UPDATE: Aziz Poonawalla: “My WordPress blogs have better security than this.”
A COUPLE OF RIGHT CHICKS SITTING AROUND TALKING: Michelle Malkin and Mary Katharine Ham offer an alternative version of The View.
PORKBUSTERS UPDATE: THE EARMARK-REFORM RULES CHANGE has passed the House 245-171. This is an excellent day.
Neither this, nor the passage of S. 2590 this week, means that the problem of wasteful — and often corrupt — pork has been solved. But it does mean that a much greater dose of transparency has been applied, and I think that’s likely to make a very significant difference.
How big a difference, of course, will depend on the extent to which people continue to pay attention.
UPDATE: Here’s a list of how they voted. You might want to let your Rep. know how you feel about his/her vote.
ANOTHER UPDATE: The White House has issued a statement from President Bush on the reform:
I applaud the House of Representatives for voting again this week in support of greater transparency and accountability in government. H.R. 1000 would shine a brighter light on earmarks by requiring disclosure of the sponsors of each provision. This reform would help improve the legislative process by making sure both lawmakers and the public are better informed before Congress votes to spend the taxpayers’ money.
I’m told the White House regards this as “a good first step.” Indeed.
OVER AT THE CLUB FOR GROWTH BLOG, they’re rounding up Congressional statements on the House earmark-reform rule change.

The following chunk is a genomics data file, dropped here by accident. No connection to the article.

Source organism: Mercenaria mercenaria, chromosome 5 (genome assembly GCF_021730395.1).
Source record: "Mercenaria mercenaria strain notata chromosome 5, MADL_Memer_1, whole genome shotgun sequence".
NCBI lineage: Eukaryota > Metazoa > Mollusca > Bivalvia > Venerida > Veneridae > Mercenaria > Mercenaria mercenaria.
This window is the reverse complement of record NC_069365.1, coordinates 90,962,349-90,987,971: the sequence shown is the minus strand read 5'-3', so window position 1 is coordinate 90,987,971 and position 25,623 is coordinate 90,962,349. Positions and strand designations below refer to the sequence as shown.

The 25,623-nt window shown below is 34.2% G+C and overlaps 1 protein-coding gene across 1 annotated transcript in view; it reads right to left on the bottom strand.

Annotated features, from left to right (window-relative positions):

I’VE BEEN CALLING THE TENNESSEE SENATE RACE CLOSE for a while, and Mark Blumenthal and Charles Franklin, writing in Slate, agree.
I JUST GOT AN EMAIL claiming that Harold Ford, Jr. plans to vote against the earmark transparency rules change mentioned below. I just called his office and was told that he hasn’t made up his mind yet.
It seems like a no-brainer to me, and he certainly spoke in favor of transparency in the podcast interview we conducted a few months back.
UPDATE: Ed Frank emails: “CQ reporter Liriel Higa just repeated on C-Span that Harold Ford and Dennis Cardoza told her earlier today that they plan to vote against the earmark-reform package.”
That’s a big disappointment to me, and I suspect it’s a big campaign-issue opportunity for Bob Corker.
ANOTHER UPDATE: As it turned out, Ford voted for the rule change. I’m delighted to discover that, as I found it hard to reconcile his enthusiasm for transparency when we spoke with a “no” vote on this measure.
MEGAN MCARDLE AND STUART BUCK have an op-ed in The Examiner on media coverage of the economy:
It often gets dicey for readers when journalists, who are rarely math majors, play with numbers and then publish misleading or mistaken conclusions. It happened Labor Day when the Detroit Free Press published a horrifying map showing huge losses in household income across America. Horrifying and totally wrong, that is.
Read the whole thing.
PORKBUSTERS UPDATE: The earmark reform legislation has passed the House and Senate, but there’s also an important House rules change up for a vote today, and House Appropriators are balking because it is likely to undercut their power by making them more accountable.
Meanwhile, I’m told by the folks at Americans for Prosperity that these members of Congress ought to hear from concerned constituents on the subject. You can call (202) 224-3121 and ask for them by name if you’re from their district: